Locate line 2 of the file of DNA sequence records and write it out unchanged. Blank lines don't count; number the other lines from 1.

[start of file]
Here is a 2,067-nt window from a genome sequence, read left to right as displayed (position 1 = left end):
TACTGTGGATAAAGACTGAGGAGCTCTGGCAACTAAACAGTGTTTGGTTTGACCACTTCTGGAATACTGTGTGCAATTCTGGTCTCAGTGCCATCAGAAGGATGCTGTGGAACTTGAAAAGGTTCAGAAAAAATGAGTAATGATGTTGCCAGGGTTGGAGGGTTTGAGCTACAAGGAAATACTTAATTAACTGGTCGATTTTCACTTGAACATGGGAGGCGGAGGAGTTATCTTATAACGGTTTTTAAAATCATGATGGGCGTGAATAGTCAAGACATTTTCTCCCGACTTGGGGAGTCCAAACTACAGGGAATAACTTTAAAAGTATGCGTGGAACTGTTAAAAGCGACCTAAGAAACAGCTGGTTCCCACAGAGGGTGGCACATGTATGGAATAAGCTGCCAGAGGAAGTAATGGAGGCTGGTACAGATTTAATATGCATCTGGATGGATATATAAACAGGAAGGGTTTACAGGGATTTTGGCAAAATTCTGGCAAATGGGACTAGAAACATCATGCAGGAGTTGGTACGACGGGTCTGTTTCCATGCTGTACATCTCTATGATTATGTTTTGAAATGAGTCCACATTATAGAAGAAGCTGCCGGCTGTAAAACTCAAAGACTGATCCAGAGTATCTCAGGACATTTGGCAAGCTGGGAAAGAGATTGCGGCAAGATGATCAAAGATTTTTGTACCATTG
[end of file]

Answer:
TACTGTGGATAAAGACTGAGGAGCTCTGGCAACTAAACAGTGTTTGGTTTGACCACTTCTGGAATACTGTGTGCAATTCTGGTCTCAGTGCCATCAGAAGGATGCTGTGGAACTTGAAAAGGTTCAGAAAAAATGAGTAATGATGTTGCCAGGGTTGGAGGGTTTGAGCTACAAGGAAATACTTAATTAACTGGTCGATTTTCACTTGAACATGGGAGGCGGAGGAGTTATCTTATAACGGTTTTTAAAATCATGATGGGCGTGAATAGTCAAGACATTTTCTCCCGACTTGGGGAGTCCAAACTACAGGGAATAACTTTAAAAGTATGCGTGGAACTGTTAAAAGCGACCTAAGAAACAGCTGGTTCCCACAGAGGGTGGCACATGTATGGAATAAGCTGCCAGAGGAAGTAATGGAGGCTGGTACAGATTTAATATGCATCTGGATGGATATATAAACAGGAAGGGTTTACAGGGATTTTGGCAAAATTCTGGCAAATGGGACTAGAAACATCATGCAGGAGTTGGTACGACGGGTCTGTTTCCATGCTGTACATCTCTATGATTATGTTTTGAAATGAGTCCACATTATAGAAGAAGCTGCCGGCTGTAAAACTCAAAGACTGATCCAGAGTATCTCAGGACATTTGGCAAGCTGGGAAAGAGATTGCGGCAAGATGATCAAAGATTTTTGTACCATTG